Something We Heard at a Meeting…

At a speaker meeting the other night one of our brothers was telling his story. As in, “…what we used to be like, what happened, and what we are like now.”

During the third portion he mentioned that people sometimes ask him, “How many men do you sponsor?” His standard reply? “About half of them.” Funny. But true.

It took me quite a while to come to an understanding of this sponsorship thing. First there was resistance as in, “Nobody’s gonna’ tell me what to do!” My ego did not want to relinquish what I misperceived as my power and control over the world. This, even though asking someone for help, to be my sponsor, and then following his direction, was exactly what our founders knew to be a part of the solution to alcoholism.

Later I spent months in a quagmire of inaction because of an attitude that, “This is important— I’d better take my time and not goof this up.” During all of this time I was, as AA says, “…a newcomer who is hesitant about “bothering” anyone…” and later “a member who has been around for some time trying to go it alone…” Scattered among these rationalizations for procrastination are a thousand other reasons [insert your own personal excuse/rationalization here].

Finally, I came to see that this is not prison. And, I was not marrying someone. There is nobody who can make us do something we don’t want to do. And this is not a, “Till death do us part proposition”. If it does not work then you find someone else. That’s all. No hard feelings. We’re dealing with life and death here and nobody begrudges another if the sponsor/sponsee(?) fit does not feel right.

Today however, it seems to me that finding a sponsor (Sober Person Offering Newcomers Suggestions On Recovery) is simply: (1) listening to people at meetings and based on what you hear, (2) selecting someone that you think understands this disease and has taken action and then more action, and, (3) is now healthy as a result.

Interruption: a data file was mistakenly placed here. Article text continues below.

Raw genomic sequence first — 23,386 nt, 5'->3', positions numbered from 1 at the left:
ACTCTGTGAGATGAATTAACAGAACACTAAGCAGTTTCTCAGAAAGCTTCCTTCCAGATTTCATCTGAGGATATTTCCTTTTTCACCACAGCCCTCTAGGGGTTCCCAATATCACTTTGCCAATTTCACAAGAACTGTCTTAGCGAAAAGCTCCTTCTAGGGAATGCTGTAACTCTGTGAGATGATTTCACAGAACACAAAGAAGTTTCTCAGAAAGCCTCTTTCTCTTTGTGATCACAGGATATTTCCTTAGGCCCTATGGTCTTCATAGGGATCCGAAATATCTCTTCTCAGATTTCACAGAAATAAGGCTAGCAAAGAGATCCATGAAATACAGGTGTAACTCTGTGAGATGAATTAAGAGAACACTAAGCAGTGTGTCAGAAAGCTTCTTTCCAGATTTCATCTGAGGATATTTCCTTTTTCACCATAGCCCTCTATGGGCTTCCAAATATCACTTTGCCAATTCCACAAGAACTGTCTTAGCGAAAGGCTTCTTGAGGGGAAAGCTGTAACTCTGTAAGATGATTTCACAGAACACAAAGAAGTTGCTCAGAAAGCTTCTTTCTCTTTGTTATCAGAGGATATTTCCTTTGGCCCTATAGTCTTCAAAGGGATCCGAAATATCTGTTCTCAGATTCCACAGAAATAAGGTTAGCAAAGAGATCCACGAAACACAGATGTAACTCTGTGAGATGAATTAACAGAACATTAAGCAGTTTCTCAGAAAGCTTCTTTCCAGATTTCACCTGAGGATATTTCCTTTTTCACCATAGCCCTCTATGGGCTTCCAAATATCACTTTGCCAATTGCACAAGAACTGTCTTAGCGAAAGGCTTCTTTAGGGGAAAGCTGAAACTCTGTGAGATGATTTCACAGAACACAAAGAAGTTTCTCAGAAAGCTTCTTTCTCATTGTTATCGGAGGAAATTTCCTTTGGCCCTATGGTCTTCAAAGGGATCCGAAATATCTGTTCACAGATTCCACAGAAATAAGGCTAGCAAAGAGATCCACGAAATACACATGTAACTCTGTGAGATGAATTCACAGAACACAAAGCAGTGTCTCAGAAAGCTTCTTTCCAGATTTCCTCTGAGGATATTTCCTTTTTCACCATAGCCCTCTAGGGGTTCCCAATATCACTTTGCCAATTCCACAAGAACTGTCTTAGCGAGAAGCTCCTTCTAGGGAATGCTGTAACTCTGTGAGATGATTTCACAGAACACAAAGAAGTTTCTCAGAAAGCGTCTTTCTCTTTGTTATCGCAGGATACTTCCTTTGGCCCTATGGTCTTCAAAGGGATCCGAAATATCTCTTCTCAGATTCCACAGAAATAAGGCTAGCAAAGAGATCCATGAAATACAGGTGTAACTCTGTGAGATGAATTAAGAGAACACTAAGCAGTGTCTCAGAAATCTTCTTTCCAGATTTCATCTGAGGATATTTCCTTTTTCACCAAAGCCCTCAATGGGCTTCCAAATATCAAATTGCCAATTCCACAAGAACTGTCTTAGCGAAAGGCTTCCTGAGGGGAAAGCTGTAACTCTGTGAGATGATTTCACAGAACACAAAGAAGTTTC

As is usually the case, the sooner we do this thing we fear, the easier it becomes to cope with our chronic, progressive and, all too often, terminal disease. That’s my experience anyway.

Me? I like my sponsor. I wouldn’t trade him for anything. Since it became necessary for him to move and live an hour’s drive from Des Moines in order to practice his profession I don’t get to see him at meetings as often as before. But we have scheduled a time when we talk on the phone two days per week. We don’t always talk about A.A. stuff. Sometimes it’s sports or family, the weather or religion. We enjoy these 7:15 A.M. visits. Oh… and full disclosure— he helped me with this column.

How about you? Do you have a sponsor? What has been your experience? Has he or she helped you stay sober? Have you helped him or her stay sober? What do you talk about? Please drop us a note and let our community know your experience. You never know when something you say at a meeting or write in the Partyline will help someone else. Ed.